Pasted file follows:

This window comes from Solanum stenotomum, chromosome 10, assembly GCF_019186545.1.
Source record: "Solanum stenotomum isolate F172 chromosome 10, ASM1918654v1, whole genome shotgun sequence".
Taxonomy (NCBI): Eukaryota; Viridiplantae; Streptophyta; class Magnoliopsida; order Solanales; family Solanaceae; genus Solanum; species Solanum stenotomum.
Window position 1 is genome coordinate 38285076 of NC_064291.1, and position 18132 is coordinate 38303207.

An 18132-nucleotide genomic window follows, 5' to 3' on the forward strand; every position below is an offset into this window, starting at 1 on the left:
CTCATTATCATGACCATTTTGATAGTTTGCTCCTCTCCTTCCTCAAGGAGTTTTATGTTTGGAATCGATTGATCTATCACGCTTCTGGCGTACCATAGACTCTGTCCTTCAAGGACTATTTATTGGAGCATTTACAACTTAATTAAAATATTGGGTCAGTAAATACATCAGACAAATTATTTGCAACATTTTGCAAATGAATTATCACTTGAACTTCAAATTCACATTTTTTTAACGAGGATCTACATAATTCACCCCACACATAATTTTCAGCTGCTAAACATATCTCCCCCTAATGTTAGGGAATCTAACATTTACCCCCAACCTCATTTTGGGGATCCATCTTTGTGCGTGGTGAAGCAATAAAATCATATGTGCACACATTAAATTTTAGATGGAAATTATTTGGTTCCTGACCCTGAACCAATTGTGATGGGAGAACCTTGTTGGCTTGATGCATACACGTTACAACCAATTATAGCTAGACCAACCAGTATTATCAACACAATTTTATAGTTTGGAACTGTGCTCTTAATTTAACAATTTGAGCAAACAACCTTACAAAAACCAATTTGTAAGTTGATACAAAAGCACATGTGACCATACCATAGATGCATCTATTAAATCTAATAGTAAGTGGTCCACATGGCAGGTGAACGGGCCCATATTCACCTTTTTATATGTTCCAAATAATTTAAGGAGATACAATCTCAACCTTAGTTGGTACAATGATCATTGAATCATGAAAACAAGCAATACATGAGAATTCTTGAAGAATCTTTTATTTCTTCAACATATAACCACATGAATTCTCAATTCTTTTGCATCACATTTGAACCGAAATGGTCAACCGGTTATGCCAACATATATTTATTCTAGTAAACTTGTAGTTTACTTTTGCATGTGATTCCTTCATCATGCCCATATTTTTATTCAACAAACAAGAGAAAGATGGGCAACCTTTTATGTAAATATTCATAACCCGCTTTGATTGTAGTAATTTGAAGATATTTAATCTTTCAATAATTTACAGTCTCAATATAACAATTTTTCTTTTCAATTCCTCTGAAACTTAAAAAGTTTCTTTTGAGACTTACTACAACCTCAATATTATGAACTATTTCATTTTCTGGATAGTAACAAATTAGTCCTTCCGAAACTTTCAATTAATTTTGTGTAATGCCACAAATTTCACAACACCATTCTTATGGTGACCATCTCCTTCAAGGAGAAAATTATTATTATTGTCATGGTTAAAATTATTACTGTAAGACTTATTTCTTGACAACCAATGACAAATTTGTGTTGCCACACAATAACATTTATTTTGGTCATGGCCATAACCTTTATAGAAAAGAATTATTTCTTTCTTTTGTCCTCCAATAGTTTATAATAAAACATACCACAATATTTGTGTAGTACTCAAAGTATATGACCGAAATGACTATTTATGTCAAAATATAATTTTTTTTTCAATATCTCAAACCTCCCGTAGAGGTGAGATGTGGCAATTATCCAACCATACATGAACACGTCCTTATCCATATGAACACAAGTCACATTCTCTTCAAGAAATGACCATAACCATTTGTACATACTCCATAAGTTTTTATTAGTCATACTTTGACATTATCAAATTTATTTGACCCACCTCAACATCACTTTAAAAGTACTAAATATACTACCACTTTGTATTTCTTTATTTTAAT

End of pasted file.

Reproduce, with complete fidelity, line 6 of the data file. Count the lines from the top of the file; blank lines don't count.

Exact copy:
CTCATTATCATGACCATTTTGATAGTTTGCTCCTCTCCTTCCTCAAGGAGTTTTATGTTTGGAATCGATTGATCTATCACGCTTCTGGCGTACCATAGACTCTGTCCTTCAAGGACTATTTATTGGAGCATTTACAACTTAATTAAAATATTGGGTCAGTAAATACATCAGACAAATTATTTGCAACATTTTGCAAATGAATTATCACTTGAACTTCAAATTCACATTTTTTTAACGAGGATCTACATAATTCACCCCACACATAATTTTCAGCTGCTAAACATATCTCCCCCTAATGTTAGGGAATCTAACATTTACCCCCAACCTCATTTTGGGGATCCATCTTTGTGCGTGGTGAAGCAATAAAATCATATGTGCACACATTAAATTTTAGATGGAAATTATTTGGTTCCTGACCCTGAACCAATTGTGATGGGAGAACCTTGTTGGCTTGATGCATACACGTTACAACCAATTATAGCTAGACCAACCAGTATTATCAACACAATTTTATAGTTTGGAACTGTGCTCTTAATTTAACAATTTGAGCAAACAACCTTACAAAAACCAATTTGTAAGTTGATACAAAAGCACATGTGACCATACCATAGATGCATCTATTAAATCTAATAGTAAGTGGTCCACATGGCAGGTGAACGGGCCCATATTCACCTTTTTATATGTTCCAAATAATTTAAGGAGATACAATCTCAACCTTAGTTGGTACAATGATCATTGAATCATGAAAACAAGCAATACATGAGAATTCTTGAAGAATCTTTTATTTCTTCAACATATAACCACATGAATTCTCAATTCTTTTGCATCACATTTGAACCGAAATGGTCAACCGGTTATGCCAACATATATTTATTCTAGTAAACTTGTAGTTTACTTTTGCATGTGATTCCTTCATCATGCCCATATTTTTATTCAACAAACAAGAGAAAGATGGGCAACCTTTTATGTAAATATTCATAACCCGCTTTGATTGTAGTAATTTGAAGATATTTAATCTTTCAATAATTTACAGTCTCAATATAACAATTTTTCTTTTCAATTCCTCTGAAACTTAAAAAGTTTCTTTTGAGACTTACTACAACCTCAATATTATGAACTATTTCATTTTCTGGATAGTAACAAATTAGTCCTTCCGAAACTTTCAATTAATTTTGTGTAATGCCACAAATTTCACAACACCATTCTTATGGTGACCATCTCCTTCAAGGAGAAAATTATTATTATTGTCATGGTTAAAATTATTACTGTAAGACTTATTTCTTGACAACCAATGACAAATTTGTGTTGCCACACAATAACATTTATTTTGGTCATGGCCATAACCTTTATAGAAAAGAATTATTTCTTTCTTTTGTCCTCCAATAGTTTATAATAAAACATACCACAATATTTGTGTAGTACTCAAAGTATATGACCGAAATGACTATTTATGTCAAAATATAATTTTTTTTTCAATATCTCAAACCTCCCGTAGAGGTGAGATGTGGCAATTATCCAACCATACATGAACACGTCCTTATCCATATGAACACAAGTCACATTCTCTTCAAGAAATGACCATAACCATTTGTACATACTCCATAAGTTTTTATTAGTCATACTTTGACATTATCAAATTTATTTGACCCACCTCAACATCACTTTAAAAGTACTAAATATACTACCACTTTGTATTTCTTTATTTTAAT